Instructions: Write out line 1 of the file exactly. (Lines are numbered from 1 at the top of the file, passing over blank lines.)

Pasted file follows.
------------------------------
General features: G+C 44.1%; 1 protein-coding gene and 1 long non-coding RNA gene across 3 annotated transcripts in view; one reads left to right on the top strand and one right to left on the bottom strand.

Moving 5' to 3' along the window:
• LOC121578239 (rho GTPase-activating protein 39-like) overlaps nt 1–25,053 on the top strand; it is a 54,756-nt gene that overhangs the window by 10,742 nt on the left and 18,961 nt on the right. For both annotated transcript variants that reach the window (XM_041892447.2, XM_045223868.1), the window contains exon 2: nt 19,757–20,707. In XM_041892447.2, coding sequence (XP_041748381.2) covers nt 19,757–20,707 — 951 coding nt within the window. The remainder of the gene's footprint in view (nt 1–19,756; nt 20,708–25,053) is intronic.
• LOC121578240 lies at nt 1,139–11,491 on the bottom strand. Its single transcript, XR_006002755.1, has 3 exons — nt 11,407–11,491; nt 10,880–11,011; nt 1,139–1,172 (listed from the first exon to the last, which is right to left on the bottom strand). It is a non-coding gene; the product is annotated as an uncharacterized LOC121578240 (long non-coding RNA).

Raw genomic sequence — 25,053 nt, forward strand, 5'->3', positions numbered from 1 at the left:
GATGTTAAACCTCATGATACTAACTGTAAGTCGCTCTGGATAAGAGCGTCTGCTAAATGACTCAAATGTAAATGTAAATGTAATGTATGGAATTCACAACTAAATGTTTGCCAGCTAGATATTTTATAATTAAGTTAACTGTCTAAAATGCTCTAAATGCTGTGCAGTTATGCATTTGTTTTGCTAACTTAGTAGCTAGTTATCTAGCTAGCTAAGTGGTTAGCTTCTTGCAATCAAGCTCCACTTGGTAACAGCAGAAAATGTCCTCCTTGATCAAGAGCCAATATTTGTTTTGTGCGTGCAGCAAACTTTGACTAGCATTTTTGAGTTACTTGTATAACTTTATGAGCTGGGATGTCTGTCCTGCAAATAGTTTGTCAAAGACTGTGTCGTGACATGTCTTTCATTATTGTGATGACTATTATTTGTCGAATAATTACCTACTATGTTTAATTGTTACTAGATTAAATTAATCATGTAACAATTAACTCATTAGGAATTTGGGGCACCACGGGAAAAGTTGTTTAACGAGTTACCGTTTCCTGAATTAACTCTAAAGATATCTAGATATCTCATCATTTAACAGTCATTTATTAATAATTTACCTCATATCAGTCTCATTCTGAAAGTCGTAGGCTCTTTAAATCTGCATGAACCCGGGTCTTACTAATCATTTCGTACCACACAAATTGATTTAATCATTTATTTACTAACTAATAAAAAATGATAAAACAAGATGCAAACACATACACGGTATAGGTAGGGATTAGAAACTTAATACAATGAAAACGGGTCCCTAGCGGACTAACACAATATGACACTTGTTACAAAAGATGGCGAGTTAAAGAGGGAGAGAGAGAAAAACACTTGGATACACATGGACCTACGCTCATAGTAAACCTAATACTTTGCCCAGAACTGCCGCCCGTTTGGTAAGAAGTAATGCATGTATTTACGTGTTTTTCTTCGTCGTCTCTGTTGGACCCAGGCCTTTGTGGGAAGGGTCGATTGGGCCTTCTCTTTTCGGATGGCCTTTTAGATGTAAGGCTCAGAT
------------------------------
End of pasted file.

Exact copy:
General features: G+C 44.1%; 1 protein-coding gene and 1 long non-coding RNA gene across 3 annotated transcripts in view; one reads left to right on the top strand and one right to left on the bottom strand.